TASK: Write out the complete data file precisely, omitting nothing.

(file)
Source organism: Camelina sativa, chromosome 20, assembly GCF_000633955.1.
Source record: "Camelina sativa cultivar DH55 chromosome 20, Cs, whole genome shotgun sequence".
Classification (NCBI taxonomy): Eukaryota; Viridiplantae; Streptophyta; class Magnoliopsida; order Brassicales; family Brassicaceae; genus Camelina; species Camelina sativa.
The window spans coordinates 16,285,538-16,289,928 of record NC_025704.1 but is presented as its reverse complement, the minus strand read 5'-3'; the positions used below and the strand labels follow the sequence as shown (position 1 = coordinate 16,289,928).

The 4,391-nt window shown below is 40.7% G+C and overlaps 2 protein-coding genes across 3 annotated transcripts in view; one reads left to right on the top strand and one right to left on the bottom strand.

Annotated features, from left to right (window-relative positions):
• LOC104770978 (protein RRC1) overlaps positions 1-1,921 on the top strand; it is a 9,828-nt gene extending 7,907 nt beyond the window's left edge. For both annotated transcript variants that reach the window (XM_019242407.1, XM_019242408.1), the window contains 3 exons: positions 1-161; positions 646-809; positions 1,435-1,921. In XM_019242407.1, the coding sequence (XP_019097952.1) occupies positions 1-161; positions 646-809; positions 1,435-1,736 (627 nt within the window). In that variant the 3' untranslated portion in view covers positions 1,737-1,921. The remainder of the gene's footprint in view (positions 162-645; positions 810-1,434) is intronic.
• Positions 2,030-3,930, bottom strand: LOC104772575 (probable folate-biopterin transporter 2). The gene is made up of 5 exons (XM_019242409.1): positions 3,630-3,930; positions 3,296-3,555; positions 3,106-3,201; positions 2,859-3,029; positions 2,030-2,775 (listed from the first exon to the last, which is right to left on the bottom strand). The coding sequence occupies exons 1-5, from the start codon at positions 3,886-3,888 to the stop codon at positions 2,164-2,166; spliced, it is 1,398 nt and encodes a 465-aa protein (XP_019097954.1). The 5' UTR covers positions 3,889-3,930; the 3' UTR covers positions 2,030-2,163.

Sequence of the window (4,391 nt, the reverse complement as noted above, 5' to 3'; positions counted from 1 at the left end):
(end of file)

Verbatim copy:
Source organism: Camelina sativa, chromosome 20, assembly GCF_000633955.1.
Source record: "Camelina sativa cultivar DH55 chromosome 20, Cs, whole genome shotgun sequence".
Classification (NCBI taxonomy): Eukaryota; Viridiplantae; Streptophyta; class Magnoliopsida; order Brassicales; family Brassicaceae; genus Camelina; species Camelina sativa.
The window spans coordinates 16,285,538-16,289,928 of record NC_025704.1 but is presented as its reverse complement, the minus strand read 5'-3'; the positions used below and the strand labels follow the sequence as shown (position 1 = coordinate 16,289,928).

The 4,391-nt window shown below is 40.7% G+C and overlaps 2 protein-coding genes across 3 annotated transcripts in view; one reads left to right on the top strand and one right to left on the bottom strand.

Annotated features, from left to right (window-relative positions):
• LOC104770978 (protein RRC1) overlaps positions 1-1,921 on the top strand; it is a 9,828-nt gene extending 7,907 nt beyond the window's left edge. For both annotated transcript variants that reach the window (XM_019242407.1, XM_019242408.1), the window contains 3 exons: positions 1-161; positions 646-809; positions 1,435-1,921. In XM_019242407.1, the coding sequence (XP_019097952.1) occupies positions 1-161; positions 646-809; positions 1,435-1,736 (627 nt within the window). In that variant the 3' untranslated portion in view covers positions 1,737-1,921. The remainder of the gene's footprint in view (positions 162-645; positions 810-1,434) is intronic.
• Positions 2,030-3,930, bottom strand: LOC104772575 (probable folate-biopterin transporter 2). The gene is made up of 5 exons (XM_019242409.1): positions 3,630-3,930; positions 3,296-3,555; positions 3,106-3,201; positions 2,859-3,029; positions 2,030-2,775 (listed from the first exon to the last, which is right to left on the bottom strand). The coding sequence occupies exons 1-5, from the start codon at positions 3,886-3,888 to the stop codon at positions 2,164-2,166; spliced, it is 1,398 nt and encodes a 465-aa protein (XP_019097954.1). The 5' UTR covers positions 3,889-3,930; the 3' UTR covers positions 2,030-2,163.

Sequence of the window (4,391 nt, the reverse complement as noted above, 5' to 3'; positions counted from 1 at the left end):